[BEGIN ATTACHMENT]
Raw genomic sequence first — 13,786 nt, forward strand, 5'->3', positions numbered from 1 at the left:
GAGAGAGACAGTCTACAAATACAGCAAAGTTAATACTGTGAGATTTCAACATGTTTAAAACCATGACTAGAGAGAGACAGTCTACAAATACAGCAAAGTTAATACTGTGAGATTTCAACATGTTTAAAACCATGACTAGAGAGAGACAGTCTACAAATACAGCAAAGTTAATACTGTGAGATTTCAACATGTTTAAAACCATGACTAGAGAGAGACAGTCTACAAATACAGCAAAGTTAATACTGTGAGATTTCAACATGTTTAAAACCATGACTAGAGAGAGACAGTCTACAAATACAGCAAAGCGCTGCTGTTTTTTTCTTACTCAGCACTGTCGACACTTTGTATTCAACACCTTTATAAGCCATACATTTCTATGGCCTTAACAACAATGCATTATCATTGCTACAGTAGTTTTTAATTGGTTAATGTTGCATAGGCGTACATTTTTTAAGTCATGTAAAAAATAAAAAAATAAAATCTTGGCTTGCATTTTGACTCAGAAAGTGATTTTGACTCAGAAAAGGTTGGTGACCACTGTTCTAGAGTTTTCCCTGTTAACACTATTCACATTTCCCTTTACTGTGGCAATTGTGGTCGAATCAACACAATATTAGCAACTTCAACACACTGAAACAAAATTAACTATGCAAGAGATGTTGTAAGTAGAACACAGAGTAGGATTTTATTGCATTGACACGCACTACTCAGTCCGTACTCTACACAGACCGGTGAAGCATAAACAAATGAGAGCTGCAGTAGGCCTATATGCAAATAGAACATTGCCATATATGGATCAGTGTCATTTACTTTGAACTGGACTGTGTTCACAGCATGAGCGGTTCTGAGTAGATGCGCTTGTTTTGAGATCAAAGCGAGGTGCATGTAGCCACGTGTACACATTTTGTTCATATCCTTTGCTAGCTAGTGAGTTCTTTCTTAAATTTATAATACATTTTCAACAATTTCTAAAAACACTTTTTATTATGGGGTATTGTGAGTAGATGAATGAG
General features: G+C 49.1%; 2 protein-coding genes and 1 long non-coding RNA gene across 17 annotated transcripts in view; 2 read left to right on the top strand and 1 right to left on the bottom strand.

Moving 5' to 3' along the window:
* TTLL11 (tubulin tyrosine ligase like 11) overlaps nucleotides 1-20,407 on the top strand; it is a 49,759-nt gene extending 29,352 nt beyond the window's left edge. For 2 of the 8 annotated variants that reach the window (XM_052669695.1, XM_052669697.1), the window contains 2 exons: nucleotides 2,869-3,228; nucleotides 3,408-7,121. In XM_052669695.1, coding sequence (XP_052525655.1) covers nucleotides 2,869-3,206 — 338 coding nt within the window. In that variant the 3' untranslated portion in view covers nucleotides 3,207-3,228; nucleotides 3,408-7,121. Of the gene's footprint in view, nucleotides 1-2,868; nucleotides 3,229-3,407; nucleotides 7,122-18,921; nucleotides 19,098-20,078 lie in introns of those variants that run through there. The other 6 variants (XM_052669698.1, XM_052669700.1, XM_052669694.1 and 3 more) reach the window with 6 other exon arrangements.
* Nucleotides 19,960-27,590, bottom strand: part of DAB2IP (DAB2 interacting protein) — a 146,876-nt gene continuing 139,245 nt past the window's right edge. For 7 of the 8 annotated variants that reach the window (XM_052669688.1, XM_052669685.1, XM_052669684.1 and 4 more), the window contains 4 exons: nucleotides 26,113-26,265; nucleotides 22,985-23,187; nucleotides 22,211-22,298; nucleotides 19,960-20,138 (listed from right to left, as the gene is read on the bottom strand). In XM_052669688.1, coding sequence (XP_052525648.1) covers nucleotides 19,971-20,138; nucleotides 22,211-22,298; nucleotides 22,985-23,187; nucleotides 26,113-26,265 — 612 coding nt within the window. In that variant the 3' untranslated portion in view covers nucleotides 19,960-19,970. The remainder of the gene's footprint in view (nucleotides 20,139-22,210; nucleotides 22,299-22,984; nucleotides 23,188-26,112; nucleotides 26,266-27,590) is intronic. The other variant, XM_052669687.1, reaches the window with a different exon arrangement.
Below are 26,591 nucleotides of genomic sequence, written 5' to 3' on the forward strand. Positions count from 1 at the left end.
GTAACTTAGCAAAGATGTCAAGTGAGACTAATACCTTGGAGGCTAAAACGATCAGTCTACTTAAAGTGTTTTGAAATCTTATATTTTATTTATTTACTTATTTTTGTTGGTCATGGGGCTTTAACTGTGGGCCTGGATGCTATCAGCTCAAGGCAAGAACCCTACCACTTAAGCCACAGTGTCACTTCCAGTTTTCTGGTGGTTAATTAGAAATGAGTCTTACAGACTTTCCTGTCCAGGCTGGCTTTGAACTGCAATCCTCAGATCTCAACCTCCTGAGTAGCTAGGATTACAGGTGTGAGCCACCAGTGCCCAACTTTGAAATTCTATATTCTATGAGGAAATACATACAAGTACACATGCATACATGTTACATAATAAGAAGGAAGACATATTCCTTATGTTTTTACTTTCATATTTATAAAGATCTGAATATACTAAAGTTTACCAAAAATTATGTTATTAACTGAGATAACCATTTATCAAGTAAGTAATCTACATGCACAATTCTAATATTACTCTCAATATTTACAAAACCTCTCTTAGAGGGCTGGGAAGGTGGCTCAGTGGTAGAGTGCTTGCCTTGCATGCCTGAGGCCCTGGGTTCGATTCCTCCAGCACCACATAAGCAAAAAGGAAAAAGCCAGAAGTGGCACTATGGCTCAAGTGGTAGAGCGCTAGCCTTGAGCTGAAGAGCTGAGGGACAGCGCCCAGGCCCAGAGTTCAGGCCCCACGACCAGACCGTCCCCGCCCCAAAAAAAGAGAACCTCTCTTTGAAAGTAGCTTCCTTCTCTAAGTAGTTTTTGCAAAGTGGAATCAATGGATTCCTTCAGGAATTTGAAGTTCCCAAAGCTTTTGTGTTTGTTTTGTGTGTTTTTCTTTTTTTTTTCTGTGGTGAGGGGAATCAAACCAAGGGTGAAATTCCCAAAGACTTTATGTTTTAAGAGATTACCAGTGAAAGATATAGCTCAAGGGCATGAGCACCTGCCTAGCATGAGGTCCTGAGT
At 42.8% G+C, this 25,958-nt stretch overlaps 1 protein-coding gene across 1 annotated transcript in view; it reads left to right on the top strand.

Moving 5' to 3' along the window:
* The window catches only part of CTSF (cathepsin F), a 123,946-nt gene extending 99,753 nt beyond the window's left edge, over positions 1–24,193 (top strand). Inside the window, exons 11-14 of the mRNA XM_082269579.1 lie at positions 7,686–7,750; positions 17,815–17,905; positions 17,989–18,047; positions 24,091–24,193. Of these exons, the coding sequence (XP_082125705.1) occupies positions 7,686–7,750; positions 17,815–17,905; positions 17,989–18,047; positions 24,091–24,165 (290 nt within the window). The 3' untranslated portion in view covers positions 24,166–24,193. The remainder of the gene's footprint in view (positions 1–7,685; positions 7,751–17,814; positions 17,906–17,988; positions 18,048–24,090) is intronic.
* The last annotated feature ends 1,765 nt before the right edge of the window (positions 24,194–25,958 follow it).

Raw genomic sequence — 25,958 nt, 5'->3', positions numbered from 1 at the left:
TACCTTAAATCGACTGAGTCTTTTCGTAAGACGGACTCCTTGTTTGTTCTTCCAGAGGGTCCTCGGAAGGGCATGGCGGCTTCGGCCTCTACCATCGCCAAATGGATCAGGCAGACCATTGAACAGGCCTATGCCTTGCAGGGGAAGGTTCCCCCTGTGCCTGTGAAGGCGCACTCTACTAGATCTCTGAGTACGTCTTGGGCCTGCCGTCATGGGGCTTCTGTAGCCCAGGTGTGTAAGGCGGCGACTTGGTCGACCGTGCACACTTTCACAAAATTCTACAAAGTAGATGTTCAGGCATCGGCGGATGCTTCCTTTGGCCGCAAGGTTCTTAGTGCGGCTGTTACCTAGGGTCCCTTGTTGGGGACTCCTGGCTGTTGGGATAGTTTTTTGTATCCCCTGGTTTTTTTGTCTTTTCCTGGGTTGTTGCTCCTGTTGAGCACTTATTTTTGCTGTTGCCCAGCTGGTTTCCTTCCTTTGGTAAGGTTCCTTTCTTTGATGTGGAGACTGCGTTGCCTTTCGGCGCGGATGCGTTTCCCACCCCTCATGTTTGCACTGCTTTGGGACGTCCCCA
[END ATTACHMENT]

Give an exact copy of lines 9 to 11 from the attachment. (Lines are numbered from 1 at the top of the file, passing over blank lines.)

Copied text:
At 42.8% G+C, this 25,958-nt stretch overlaps 1 protein-coding gene across 1 annotated transcript in view; it reads left to right on the top strand.

Moving 5' to 3' along the window:
* The window catches only part of CTSF (cathepsin F), a 123,946-nt gene extending 99,753 nt beyond the window's left edge, over positions 1–24,193 (top strand). Inside the window, exons 11-14 of the mRNA XM_082269579.1 lie at positions 7,686–7,750; positions 17,815–17,905; positions 17,989–18,047; positions 24,091–24,193. Of these exons, the coding sequence (XP_082125705.1) occupies positions 7,686–7,750; positions 17,815–17,905; positions 17,989–18,047; positions 24,091–24,165 (290 nt within the window). The 3' untranslated portion in view covers positions 24,166–24,193. The remainder of the gene's footprint in view (positions 1–7,685; positions 7,751–17,814; positions 17,906–17,988; positions 18,048–24,090) is intronic.